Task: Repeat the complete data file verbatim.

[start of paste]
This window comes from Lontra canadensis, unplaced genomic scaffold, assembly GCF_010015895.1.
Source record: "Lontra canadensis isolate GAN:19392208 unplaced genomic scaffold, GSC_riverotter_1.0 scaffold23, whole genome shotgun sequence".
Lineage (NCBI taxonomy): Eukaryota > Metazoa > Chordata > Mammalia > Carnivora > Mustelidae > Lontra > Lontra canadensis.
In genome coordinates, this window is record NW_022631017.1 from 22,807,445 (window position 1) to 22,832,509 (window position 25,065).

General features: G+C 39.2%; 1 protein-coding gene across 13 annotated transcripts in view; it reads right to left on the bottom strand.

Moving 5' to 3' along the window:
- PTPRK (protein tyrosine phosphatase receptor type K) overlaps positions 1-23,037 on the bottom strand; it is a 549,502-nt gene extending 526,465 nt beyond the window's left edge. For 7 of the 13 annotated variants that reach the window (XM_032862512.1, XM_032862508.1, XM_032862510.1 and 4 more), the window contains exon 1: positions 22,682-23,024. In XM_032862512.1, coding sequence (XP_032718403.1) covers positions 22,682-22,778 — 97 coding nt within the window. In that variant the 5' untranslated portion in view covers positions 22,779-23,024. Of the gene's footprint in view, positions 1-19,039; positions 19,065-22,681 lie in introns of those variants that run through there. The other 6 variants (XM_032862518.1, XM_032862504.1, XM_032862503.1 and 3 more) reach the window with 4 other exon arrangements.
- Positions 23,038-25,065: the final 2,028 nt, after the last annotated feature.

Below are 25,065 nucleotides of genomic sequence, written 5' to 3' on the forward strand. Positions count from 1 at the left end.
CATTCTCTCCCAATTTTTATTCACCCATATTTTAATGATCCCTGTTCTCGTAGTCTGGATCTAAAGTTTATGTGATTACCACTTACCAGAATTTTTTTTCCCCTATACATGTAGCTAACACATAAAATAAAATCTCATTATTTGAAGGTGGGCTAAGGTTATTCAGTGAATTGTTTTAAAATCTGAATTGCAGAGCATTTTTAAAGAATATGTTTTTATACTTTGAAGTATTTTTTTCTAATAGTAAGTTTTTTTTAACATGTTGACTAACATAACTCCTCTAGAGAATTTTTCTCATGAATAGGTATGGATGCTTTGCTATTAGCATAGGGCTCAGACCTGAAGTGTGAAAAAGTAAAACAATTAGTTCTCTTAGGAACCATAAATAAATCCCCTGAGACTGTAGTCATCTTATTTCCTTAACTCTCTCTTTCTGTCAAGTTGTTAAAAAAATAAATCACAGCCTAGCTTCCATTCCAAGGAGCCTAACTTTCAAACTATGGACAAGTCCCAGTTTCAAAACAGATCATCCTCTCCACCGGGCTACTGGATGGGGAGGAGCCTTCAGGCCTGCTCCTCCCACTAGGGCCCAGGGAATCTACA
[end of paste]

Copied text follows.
This window comes from Lontra canadensis, unplaced genomic scaffold, assembly GCF_010015895.1.
Source record: "Lontra canadensis isolate GAN:19392208 unplaced genomic scaffold, GSC_riverotter_1.0 scaffold23, whole genome shotgun sequence".
Lineage (NCBI taxonomy): Eukaryota > Metazoa > Chordata > Mammalia > Carnivora > Mustelidae > Lontra > Lontra canadensis.
In genome coordinates, this window is record NW_022631017.1 from 22,807,445 (window position 1) to 22,832,509 (window position 25,065).

General features: G+C 39.2%; 1 protein-coding gene across 13 annotated transcripts in view; it reads right to left on the bottom strand.

Moving 5' to 3' along the window:
- PTPRK (protein tyrosine phosphatase receptor type K) overlaps positions 1-23,037 on the bottom strand; it is a 549,502-nt gene extending 526,465 nt beyond the window's left edge. For 7 of the 13 annotated variants that reach the window (XM_032862512.1, XM_032862508.1, XM_032862510.1 and 4 more), the window contains exon 1: positions 22,682-23,024. In XM_032862512.1, coding sequence (XP_032718403.1) covers positions 22,682-22,778 — 97 coding nt within the window. In that variant the 5' untranslated portion in view covers positions 22,779-23,024. Of the gene's footprint in view, positions 1-19,039; positions 19,065-22,681 lie in introns of those variants that run through there. The other 6 variants (XM_032862518.1, XM_032862504.1, XM_032862503.1 and 3 more) reach the window with 4 other exon arrangements.
- Positions 23,038-25,065: the final 2,028 nt, after the last annotated feature.

Below are 25,065 nucleotides of genomic sequence, written 5' to 3' on the forward strand. Positions count from 1 at the left end.
CATTCTCTCCCAATTTTTATTCACCCATATTTTAATGATCCCTGTTCTCGTAGTCTGGATCTAAAGTTTATGTGATTACCACTTACCAGAATTTTTTTTCCCCTATACATGTAGCTAACACATAAAATAAAATCTCATTATTTGAAGGTGGGCTAAGGTTATTCAGTGAATTGTTTTAAAATCTGAATTGCAGAGCATTTTTAAAGAATATGTTTTTATACTTTGAAGTATTTTTTTCTAATAGTAAGTTTTTTTTAACATGTTGACTAACATAACTCCTCTAGAGAATTTTTCTCATGAATAGGTATGGATGCTTTGCTATTAGCATAGGGCTCAGACCTGAAGTGTGAAAAAGTAAAACAATTAGTTCTCTTAGGAACCATAAATAAATCCCCTGAGACTGTAGTCATCTTATTTCCTTAACTCTCTCTTTCTGTCAAGTTGTTAAAAAAATAAATCACAGCCTAGCTTCCATTCCAAGGAGCCTAACTTTCAAACTATGGACAAGTCCCAGTTTCAAAACAGATCATCCTCTCCACCGGGCTACTGGATGGGGAGGAGCCTTCAGGCCTGCTCCTCCCACTAGGGCCCAGGGAATCTACA